|Sunday, December 30, 2001||Home > World > Article|
Most buildings suffered the same fate: flattened and turned to dust, along with the people inside.
Huge craters pockmark the hill. A tractor lies on its side, looking like a toy that had been mauled by a giant child.
Birds of prey glide overhead and the stench of decaying flesh is overpowering. Many bodies of humans and domestic animals lie beneath the debris of razed houses and rocks.
The first surviving returnees built a burial ground up the hill: 50 mounds are visible so far.
"We have just collected pieces of bodies, chunks of human flesh, and we have put them into the graves. It was not possible to identify them," said Hussein, 25, adding that most graves contain two bodies each.
Most Madoo residents are unsure about their exact age and are equally vague on the toll from the US bombing - 60 dead, say some. Others say 85 and some even put it at 115.
In the nearby city of Jalalabad, the deputy director of the public hospital, Golodjan Shinwari, is sure of the figure: "Sixty-five bodies of civilians were taken out of the destroyed houses, seven remained under the rubble, and we received 10 persons who had died on the way."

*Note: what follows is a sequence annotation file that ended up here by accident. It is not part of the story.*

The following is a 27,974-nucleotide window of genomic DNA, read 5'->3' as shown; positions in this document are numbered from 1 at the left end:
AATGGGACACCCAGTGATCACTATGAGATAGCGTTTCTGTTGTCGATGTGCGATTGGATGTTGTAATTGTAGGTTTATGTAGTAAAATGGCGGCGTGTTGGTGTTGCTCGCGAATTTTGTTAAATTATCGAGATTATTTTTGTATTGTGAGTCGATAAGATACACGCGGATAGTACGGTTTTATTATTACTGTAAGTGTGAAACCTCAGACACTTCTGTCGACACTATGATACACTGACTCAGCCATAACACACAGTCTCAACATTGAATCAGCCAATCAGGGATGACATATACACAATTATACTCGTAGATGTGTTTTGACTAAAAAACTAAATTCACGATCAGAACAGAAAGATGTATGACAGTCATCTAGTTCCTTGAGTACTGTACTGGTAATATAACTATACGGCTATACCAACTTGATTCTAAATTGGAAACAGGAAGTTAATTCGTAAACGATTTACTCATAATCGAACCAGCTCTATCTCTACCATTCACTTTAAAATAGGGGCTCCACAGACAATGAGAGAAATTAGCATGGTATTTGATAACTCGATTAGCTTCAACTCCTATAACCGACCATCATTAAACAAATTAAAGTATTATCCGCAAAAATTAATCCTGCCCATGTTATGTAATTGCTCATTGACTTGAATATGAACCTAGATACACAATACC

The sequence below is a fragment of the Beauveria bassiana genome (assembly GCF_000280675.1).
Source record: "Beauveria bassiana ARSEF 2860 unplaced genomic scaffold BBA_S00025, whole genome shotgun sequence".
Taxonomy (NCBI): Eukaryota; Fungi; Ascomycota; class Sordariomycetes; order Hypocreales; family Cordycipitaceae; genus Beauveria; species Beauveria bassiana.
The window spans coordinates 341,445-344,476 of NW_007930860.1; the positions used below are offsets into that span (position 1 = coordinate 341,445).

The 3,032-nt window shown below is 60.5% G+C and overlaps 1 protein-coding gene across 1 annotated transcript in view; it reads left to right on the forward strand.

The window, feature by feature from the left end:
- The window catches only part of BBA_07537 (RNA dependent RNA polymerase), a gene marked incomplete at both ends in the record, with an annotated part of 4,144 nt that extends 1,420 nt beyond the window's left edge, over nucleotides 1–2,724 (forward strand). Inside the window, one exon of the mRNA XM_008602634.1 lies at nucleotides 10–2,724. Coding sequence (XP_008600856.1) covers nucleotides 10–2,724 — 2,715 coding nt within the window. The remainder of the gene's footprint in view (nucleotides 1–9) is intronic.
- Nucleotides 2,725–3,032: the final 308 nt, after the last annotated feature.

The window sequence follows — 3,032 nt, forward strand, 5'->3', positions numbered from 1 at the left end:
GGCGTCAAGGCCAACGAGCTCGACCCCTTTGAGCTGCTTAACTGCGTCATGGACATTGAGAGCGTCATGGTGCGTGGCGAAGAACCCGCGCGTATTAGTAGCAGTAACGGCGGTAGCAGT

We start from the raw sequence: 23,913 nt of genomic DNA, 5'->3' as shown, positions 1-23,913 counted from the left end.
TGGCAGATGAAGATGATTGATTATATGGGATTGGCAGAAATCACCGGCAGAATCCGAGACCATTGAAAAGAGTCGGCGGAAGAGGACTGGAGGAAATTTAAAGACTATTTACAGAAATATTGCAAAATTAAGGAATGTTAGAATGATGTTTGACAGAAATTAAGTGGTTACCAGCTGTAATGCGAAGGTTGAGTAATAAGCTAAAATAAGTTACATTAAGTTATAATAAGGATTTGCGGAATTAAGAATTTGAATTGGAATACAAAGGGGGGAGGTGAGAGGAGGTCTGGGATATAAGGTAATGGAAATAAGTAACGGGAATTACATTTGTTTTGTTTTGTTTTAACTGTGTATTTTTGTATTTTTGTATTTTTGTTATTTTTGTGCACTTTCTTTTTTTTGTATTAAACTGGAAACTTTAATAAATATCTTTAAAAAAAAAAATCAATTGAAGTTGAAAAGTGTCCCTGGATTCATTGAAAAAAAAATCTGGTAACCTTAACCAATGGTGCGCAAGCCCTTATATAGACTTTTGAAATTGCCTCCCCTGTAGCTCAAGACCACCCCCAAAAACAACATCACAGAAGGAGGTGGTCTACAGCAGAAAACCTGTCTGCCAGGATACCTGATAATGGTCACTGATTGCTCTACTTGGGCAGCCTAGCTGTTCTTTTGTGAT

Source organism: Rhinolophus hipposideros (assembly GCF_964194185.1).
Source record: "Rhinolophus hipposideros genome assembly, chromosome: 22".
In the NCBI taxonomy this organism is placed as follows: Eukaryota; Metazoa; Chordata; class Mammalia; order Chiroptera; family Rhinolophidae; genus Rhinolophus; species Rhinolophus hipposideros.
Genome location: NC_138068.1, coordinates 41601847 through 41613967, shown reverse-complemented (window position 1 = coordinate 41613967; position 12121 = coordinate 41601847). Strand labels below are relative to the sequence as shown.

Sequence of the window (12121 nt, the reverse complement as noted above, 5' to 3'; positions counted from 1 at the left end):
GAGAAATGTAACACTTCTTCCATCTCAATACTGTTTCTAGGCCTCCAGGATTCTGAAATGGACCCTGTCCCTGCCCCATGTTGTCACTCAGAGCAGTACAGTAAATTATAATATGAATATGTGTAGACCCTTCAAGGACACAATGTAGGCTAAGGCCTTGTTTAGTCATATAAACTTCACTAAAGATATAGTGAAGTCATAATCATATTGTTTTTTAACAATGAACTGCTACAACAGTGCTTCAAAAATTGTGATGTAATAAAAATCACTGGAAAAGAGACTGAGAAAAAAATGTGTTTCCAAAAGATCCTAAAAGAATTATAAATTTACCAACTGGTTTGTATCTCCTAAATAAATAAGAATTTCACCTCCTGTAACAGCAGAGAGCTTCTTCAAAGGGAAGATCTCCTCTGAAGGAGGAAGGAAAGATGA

That makes a total of 82.
The nightmarish event is still green in the memory of Abdul Hussein.
On the night of December 1, the 15th day of the Muslim fasting month of Ramadan, he was preparing a traditional pre-dawn meal around three in the morning.
"I heard the sound of the planes. Suddenly bombs fell on our village. I led the children to a safe place and I came back to help the people who were under the rubble and were shouting. Then the planes came back," Hussein says.
Witnesses say the planes raided three times within 30 minutes.
"We are only civilians. We don't understand why the Americans did this."
As he speaks an American drone, a Global Hawk, turns slowly in the sky above Madoo. The pilotless observation aircraft packs millions of dollars of sensors aboard.
"We had no contact with Taliban authorities or Osama bin Laden. We haven't seen any Taliban in the village," Hussein says.
But it is clearly a hot issue in Madoo. There is talk that a man named Merajuddin, a leading Taliban commander in the region who is said to have had links to bin Laden's al-Qaeda network, had been in the village.
"We don't know. We haven't done anything wrong," insists Rasool Speena, an ageing resident.
However, another villager is certain that the Taliban commander had been a resident.
"It was his house. All the people of his family have been killed but he survived and escaped," said Lawar Khan.
Did the Taliban commander's presence in Madoo cause the bombing, is the unanswered question. The only thing certain is that the crisis following the September 11 terrorist attacks in the United States brought misery to a little mountainous village on the other side of the globe.
Site Guide | Archive
Copyright © 2001. All rights reserved.